Tuesday, July 9, 2019

Fallen Angel (1945)

Directed and produced by Otto Preminger

A smooth-talking drifter (Dana Andrews), out of money, stops in a small Californian town. There, he becomes almost immediately enamoured of a diner waitress (Linda Darnell) and concocts a scheme to defraud another woman (Alice Faye) of her life-savings, so that he and his new infatuation can run away together. But no criminal enterprise goes as planned and obsession, fraud, homicide – and revelations of character make things interesting for all concerned.

Fallen Angel was widely seen as the director’s follow-up to the very successful Laura, of the previous year, starring the same leading man. Fallen Angel doesn’t reach the same heights. But even so, it stands very well on its own merits. Initially the story of a larcenous enterprise reminiscent of Double Indemnity, a murder changes its direction; while a surprise, the death is not inconsistent with the plot, or the atmosphere.

Andrews gives his usual solid performance, believable, even though he is on the wrong side of the law this time. Darnell portrays her character intriguingly: somewhere inside the tough-talking dame is a little girl, almost willing at times to be taken in. Her voice changes when she looks at people and events innocently. The other actors are up to the grade, too: Charles Bickford, as a retired New York City police officer, keeps the viewer guessing as to his real personality; Faye does what she can with the straightforward role she is given (much of her work was edited out), and lesser parts are filled admirably: John Carradine proves that even as a youngish man, he was born to be old. Dick Haymes, the very popular 1940s crooner, provides the uncredited vocals for the jukebox song, while Matthew Beard – Stymie, from the Our Gang films – has a bit part as a shoeshine boy.

The direction is as one would expect from Preminger in his prime. Little is given away at the beginning. A smile here, a shadow there, give hints as to what is really happening or being thought. At the start and at the end, the movie turns out to be more black and white (no play on words intended) than it seems in the middle, but that doesn’t detract from it.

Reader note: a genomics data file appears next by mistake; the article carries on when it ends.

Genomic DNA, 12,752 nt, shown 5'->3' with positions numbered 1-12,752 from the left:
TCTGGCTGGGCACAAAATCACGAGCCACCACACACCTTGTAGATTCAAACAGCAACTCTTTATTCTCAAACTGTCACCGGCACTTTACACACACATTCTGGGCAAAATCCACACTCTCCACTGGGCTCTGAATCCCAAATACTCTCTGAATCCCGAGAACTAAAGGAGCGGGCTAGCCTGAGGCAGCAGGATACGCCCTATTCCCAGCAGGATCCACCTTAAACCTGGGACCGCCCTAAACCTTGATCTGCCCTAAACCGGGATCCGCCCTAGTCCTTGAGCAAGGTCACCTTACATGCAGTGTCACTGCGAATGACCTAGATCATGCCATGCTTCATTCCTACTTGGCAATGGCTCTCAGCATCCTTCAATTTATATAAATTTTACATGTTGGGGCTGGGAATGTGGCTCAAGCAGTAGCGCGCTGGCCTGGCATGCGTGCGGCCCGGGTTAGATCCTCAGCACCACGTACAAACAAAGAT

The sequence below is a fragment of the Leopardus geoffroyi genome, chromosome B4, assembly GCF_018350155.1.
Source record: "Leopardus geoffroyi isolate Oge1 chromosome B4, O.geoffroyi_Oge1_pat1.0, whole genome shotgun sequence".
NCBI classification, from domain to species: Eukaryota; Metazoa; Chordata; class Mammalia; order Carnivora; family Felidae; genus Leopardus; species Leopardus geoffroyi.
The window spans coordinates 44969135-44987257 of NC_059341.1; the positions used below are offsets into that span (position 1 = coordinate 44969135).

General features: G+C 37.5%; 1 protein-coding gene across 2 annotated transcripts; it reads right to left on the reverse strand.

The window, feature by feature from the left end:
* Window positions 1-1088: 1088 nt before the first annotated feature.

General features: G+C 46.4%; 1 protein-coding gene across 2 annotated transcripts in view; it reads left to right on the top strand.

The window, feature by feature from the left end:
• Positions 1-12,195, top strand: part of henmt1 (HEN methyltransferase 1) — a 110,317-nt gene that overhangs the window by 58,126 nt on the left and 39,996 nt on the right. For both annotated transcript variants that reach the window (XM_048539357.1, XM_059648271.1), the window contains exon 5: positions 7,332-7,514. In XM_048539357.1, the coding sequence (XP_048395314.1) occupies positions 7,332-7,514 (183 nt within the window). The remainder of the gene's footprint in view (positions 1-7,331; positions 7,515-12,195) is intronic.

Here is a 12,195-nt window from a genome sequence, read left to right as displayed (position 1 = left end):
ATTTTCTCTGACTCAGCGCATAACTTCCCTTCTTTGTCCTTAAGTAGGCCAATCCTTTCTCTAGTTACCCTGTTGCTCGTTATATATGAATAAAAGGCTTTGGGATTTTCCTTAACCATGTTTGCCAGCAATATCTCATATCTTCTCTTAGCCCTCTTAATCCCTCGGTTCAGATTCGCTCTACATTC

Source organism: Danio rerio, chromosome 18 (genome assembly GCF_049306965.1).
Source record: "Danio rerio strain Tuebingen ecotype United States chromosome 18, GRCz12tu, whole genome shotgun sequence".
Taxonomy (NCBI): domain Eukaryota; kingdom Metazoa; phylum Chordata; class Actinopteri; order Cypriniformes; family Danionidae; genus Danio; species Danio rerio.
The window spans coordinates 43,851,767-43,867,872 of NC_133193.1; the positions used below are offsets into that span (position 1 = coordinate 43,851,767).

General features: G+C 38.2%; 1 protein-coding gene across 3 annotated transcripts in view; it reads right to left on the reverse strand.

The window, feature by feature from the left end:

The story is one of obsession, and if Darnell may not be everyone’s idea of a woman many men would worship, then that is symbolic of obsession. Her character, portrayed well, with her hopes and ambitions and fears, is nonetheless one of a million, rather than one in a million, yet becomes the centre of numerous men’s desires. Who can say why or when an obsession will take hold – or when it will be discarded? Fallen Angel shows that such longings are not always permanent, real perhaps but, if deep, then deep in an unhealthy way. Those who shake them are the lucky ones.

A good example of minor film noir that should not really be considered minor, Fallen Angel is recommended viewing for a devotee of the genre, a fledgling movie buff or simply someone who wants to see an entertaining crime story.

(As an addendum, check out the difference to the image supposedly of Linda Darnell in the three posters illustrated here. The one at the head of the review looks like her; the others veer so far from her likeness as to be someone else, even though Andrews and Faye are still recognizable. The last one makes the characters look like they are in an MGM musical.)


  1. Apparently Faye hated this movie, because she felt it nearly killed her career. Originally, she was supposed to be the female romantic lead--the classic "bad boy saved by the love of a good girl" sort of thing. But when the director saw the chemistry between Darnell and Andrews, he made them the focus of the movie and tossed all of poor old Alice's best scenes on the cutting room floor. It's said that when Faye saw a rough cut of the film, she was so furious that she stormed off the lot, never to return for 17 years.

    Ah, Hollywood.

    1. Not many had Faye's determination: most just stayed for the fame and money, regardless of the frustration.

  2. Another classic from the 50's..Strange the
    40's 50's and 60's produced the finest actors
    ever..And l mean 'actors' not the characters
    calling themselves actors of to~day..

    I'm still watching Discovery: on the Sky Arts
    Channel..Yesterday they did Terence Stamp..still
    alive at 80..and Max Von Sydow, still alive and
    still acting at 90..! Amazing people, amazing
    actors..Yesterday they did Eli Wallach, and
    Richard Widmark..And, l was quite surprised what
    was said about Eli Wallach..!

    You've a long way to beat the old Black and
    White movies...! :o).

    1. I recall seeing Stamp in a 'come-back' role, in "The Limey"; very good. And Wallach; I read that he didn't know that he was going to be the 'ugly' in "The Good, the Bad and the Ugly" until after he had signed on to film it...

  3. As you are likely aware I'm not much a movie person (too short of an attention span), but I enjoy crime drama. It dawned on me that this movie focused on the perspective of the criminals while today's programming (FBI, Law and Order, NCIS, etc.) all focus on the perspective of the police. I don't suppose that isn't deliberate as we might feel some sympathy for the perpetrators.

    1. You are right: many of the old film noir movies took the criminals' perspective. There was a rule in those days that didn't allow movies to allow the bad guys to get away with their crimes, so that limited the movie criminals' success.